This isn’t an article about how having a bad credit score can impact your lifestyle as I’m thinking you probably already know that. So instead of another article touting the benefits of a great credit score or telling you how to improve a low score, I want to cover a few of the most common habits I have seen that don’t necessarily negatively affect your credit report, but they could be costing you money. This is money you could be using to pay down debt instead of adding to it. Below are just a few of the worst offenders;
It’s nice to try before you buy but what happens when the free trial period is over? If you have signed up for any free trials and did not provide any credit card info you probably just have some annoying spam mail to look forward to for the rest of your email address’ existence. Alternatively, if you had to hand over your credit card details in order to start the free trial, take the time to read the terms of agreement very carefully sooner than later or ideally, before you make any commitments.
I have recently heard this saying and I really think it applies to this type of marketing strategy, “If it’s free, you’re not the customer, you’re the product.” What that means to me is a company can collect all the information you’re willing to give them and do what they want with it until someone tells them not to. That may mean charging your credit card for the full cost of the product on the day your free trial ends without notifying you! If you didn’t read the terms of the agreement before you accepted them, you could have given the company permission to do that! And what if the charge went on a credit card account you don’t often use so you don’t even open any mail from them thinking it is just solicitation?
Not only is your money at stake when it comes to free trials, so is your personal and confidential information as well as your credit rating if you miss making a payment that you didn’t know about for a couple of months. Or if that payment throws you over your limit, that could also negatively impact your credit score. Moral of the story, beware of the word “free” accompanied by a request for personal and/or credit information as it very well could be a money-wasting trap.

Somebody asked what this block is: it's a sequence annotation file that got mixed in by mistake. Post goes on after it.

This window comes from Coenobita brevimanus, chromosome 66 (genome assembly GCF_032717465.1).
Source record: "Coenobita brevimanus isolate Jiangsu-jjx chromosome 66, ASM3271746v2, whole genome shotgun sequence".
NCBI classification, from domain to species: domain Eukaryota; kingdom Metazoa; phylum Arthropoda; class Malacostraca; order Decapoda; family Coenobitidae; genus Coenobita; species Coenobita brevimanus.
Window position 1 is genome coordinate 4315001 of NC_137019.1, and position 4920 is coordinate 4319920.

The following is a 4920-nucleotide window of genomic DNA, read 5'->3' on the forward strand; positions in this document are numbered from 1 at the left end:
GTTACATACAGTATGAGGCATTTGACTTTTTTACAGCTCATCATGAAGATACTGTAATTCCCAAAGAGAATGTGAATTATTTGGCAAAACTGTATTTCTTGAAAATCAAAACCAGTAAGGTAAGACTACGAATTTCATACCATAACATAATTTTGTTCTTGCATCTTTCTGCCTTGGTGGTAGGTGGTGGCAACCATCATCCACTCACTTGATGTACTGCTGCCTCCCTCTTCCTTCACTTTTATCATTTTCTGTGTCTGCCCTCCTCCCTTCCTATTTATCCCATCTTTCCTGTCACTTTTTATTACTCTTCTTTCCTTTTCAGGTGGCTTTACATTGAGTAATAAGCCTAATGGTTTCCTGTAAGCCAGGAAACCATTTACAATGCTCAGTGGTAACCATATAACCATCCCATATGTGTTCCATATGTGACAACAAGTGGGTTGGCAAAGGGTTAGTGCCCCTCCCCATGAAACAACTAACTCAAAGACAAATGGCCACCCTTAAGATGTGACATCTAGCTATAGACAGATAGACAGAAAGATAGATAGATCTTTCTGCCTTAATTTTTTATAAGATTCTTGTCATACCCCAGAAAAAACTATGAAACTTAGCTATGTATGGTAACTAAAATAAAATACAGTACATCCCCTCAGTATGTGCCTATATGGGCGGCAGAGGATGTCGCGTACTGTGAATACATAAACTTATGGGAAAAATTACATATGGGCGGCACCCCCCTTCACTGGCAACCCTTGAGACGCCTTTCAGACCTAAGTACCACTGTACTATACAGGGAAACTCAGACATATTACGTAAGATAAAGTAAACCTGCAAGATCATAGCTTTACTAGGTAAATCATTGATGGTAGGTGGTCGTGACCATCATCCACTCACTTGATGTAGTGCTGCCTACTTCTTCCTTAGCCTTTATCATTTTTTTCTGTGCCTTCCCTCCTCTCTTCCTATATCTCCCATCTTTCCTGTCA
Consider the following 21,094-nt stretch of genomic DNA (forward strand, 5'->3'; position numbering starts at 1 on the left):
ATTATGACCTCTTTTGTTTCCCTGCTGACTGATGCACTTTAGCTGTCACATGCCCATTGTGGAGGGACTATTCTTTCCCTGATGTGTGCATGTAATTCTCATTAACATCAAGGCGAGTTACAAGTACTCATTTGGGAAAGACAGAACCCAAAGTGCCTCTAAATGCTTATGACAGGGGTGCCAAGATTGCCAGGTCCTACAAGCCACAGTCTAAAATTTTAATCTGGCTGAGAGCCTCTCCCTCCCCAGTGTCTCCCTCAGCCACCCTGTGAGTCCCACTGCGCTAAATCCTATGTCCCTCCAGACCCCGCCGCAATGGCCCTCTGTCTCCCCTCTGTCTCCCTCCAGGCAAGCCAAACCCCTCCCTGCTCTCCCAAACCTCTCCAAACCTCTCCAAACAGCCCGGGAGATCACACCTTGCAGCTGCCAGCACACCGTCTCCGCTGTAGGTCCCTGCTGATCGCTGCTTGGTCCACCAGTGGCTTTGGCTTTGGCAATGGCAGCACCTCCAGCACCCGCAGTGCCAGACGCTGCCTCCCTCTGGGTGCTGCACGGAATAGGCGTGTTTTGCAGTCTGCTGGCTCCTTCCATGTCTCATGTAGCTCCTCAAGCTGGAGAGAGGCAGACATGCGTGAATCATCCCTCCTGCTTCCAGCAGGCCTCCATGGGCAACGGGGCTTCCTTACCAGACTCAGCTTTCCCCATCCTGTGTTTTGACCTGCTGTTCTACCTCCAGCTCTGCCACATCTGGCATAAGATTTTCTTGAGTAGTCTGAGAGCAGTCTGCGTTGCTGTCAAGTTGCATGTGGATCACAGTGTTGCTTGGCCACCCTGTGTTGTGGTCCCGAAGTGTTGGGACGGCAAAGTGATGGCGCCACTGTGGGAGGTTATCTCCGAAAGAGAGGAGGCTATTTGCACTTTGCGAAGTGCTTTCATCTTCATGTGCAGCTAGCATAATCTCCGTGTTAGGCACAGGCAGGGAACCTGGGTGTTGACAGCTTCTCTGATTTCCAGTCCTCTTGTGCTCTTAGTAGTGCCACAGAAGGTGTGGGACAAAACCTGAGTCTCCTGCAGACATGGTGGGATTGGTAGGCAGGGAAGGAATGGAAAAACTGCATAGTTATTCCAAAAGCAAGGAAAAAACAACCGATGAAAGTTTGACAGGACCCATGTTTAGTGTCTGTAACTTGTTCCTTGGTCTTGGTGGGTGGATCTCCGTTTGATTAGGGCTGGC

Buy Now, Pay Later
Also known as the “don’t pay for a year” offers. These are great if you pay them off within the designated time period. If not, with some of these types of loans, be prepared to pay for retroactive interest charged on the balance still owing. That means you not only owe the original balance outstanding but also a big chunk of interest you were told you didn’t have to pay. The only way to prevent paying interest costs on these types of loans is to pay off the loan in full before the due date. That means the company has to negotiate your cheque on or before that exact due date. So get it to them well before the last day. Keep in mind too, that if you’re trying to qualify for any other purchases while you still owe a balance on this type of loan, it will be factored into your debt ratios and could reduce your approved limit. My advice is if you’re going to take advantage of the don’t pay for a year deal, don’t actually “not” pay for year.
Browsing the Fine Print
Maintenance fees, NSF fees, missed payment dates all could result in an increased interest rate, annual fees, late payment fee or an over limit fee. Those are just a few of the extra costs contained in the fine print. Don’t get pressured into just “browsing” the fine print, protect your wallet by cautiously reading the terms and conditions before you agree to any type of new credit product. Including, but not limited to; credit cards connected to a specific store or chain, free trials, lines of credit, cell phone contracts and more. The terms are usually not negotiable and it may make more sense to borrow from a reputable lending institution that offers assorted varieties of credit items with varied terms, rewards, and benefits. Find one that suits your needs while keeping fees to a minimum so your money stays in your pocket instead of going into someone else’s. There’s now numerous websites that compare the fine print and benefits of different credit cards so there are tools available for you to do some research.
If you only take away one thing from this article, it should be to carefully read the fine print before you sign anything. The devil is in the details and that is where the occasional lapse in judgment can cost you extra money. A good credit score can grant you access to low interest rates, better product offerings, and higher credit limits; so don’t be lured into costly commitments that potentially could undermine all the hard work you’ve put into maintaining a good credit record. It is your responsibility to protect your money by staying diligent when it comes to managing the health of your finances. Don’t make assumptions or feel pressured into signing a document before you’re aware of ALL the details.